Cultural Diversity Week: Premier’s Gala Dinner 2015
What is it about the word 'Gala' in front of an event that makes the heart skip a beat? In my mind’s eye GALA stands for Glamour-Achievements-Lovely things-Adventure! So when asked to represent Tobin Brothers Funerals at the Premier’s Gala Dinner, launching multi-cultural week, my heart did indeed skip a beat and as I was still basking in the glory of last year’s event, from the whirling dervish dancers to indigenous smoke dancing, one could only wonder what this year would bring!
The Crown Palladium was bustling with people when we arrived with many donning their national dress. After ceremonial pleasantries we were transported into the many wonderful and varied worlds of colour and dance.
I was moved that the evening began with the sounding of The Last Post as a reminder of those who gave their lives in defence of our country.
The mood then swiftly shifted to something much more up tempo and we were treated to an array of musical melodies such as modern jazz and dancing delights from countries such as Italy, Greece, Latin America, Albania, the Polynesian Islands, Africa and Iran.
Performances began with beating of African drums and dancing soon followed by the Nuholani Polynesian Dancers swaying their grass skirts so joyously. Mauritian dancers graced the stage with their Sega dance (Sega is danced without their feet ever leaving the ground and instead, the rest of the body moves). With its rhythmic, lively music and colourful Creole lyrics, the Sega is regarded nationally as a dance that expresses freedom and 'joie de vivre'.
The Greek Cretan band treated us to Mediterranean folk music and the Albanian dance group all in national costume with a range of ages showing even the youth of today are still living and breathing their native culture.
Breath taking was the only way to describe the Tanzian acrobatic band. I am still in awe of their somersaults whilst balancing a spinning bowl, the energy they have is astounding! But my favourite for the night were the whirling Persian dancers. Dressed in white ethereal gowns and long flowing hair you could not help but be entranced as they whirled and twirled around the dance floor round and round and round. When they finished I didn’t know whether to run up and hug them or ask for their hairdresser’s phone number! Definitely an enchanting cultural experience.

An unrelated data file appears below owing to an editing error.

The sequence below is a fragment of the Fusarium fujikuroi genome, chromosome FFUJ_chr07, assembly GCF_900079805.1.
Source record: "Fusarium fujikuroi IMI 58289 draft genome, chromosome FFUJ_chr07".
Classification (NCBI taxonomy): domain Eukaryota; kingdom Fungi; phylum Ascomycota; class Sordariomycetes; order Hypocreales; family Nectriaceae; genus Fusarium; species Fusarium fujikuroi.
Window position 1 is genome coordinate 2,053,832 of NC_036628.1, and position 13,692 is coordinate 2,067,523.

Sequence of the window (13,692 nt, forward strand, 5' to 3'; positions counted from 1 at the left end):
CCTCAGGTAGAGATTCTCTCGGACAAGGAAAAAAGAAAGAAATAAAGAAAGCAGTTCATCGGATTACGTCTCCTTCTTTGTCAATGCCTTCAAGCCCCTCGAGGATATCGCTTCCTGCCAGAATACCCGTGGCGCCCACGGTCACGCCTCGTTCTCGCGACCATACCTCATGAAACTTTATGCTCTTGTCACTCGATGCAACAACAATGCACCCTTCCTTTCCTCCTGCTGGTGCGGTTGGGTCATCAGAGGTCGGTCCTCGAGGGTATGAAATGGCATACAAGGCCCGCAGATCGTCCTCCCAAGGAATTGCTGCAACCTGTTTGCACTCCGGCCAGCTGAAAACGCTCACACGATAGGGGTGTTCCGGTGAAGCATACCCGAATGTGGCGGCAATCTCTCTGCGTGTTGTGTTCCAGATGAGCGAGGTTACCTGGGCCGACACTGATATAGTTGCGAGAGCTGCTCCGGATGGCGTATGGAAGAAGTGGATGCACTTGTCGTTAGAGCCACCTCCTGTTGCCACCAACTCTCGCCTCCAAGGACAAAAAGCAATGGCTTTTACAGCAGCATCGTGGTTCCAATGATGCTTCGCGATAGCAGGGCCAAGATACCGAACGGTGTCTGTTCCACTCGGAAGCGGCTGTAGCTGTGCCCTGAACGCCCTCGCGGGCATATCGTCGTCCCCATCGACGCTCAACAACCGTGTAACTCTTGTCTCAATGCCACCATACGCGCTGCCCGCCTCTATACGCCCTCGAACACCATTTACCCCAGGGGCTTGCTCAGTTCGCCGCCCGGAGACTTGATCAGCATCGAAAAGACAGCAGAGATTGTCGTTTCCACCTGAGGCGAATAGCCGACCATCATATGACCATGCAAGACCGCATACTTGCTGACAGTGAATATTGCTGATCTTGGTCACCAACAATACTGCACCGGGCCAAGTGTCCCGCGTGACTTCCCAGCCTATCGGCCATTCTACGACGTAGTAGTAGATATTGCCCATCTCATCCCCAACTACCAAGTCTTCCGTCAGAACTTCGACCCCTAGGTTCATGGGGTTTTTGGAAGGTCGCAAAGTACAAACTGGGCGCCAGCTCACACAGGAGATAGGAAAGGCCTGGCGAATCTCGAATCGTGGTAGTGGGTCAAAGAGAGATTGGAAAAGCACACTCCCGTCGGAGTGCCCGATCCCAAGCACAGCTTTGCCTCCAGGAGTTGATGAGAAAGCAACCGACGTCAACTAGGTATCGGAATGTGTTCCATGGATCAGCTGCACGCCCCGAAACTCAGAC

Banter on the night also expressed our colourful cultural ethnicity with leader of the opposition Matthew Guy greeting everyone in a variety of different languages.
How lucky we are to live in Melbourne where cultural diversity is not only accepted but celebrated. How lucky are we to live in a city whose varied cultural expressions make up the rich tapestry of our own lives. If we only lived in Paris we may only be exposed to French culture. If we only lived in Zimbabwe we may only be exposed to African culture. In Melbourne our lives can be marked with salsa dancing one night, fine dining Italian the next , Thai curries in front of the TV and finishing with Friday take away fish and chips. Now that’s culture!
Tobin Brothers Funerals has long understood the importance of cultural heritage in a person’s identity. At a time of loss the cultural heritage of family is often sought out as a ritual and practice that people can be reassured of. Tobin Brothers actively employs representatives with many and varied cultural backgrounds to best support the cultural needs of the community. Therefore it was with great pride that Tobin Brothers representatives of Asian, Dutch, Greek, Italian, Macedonian, Spanish and Sri-Lankan backgrounds were able to be a part of these cultural celebrations and promote this service to the community. Viva la culture.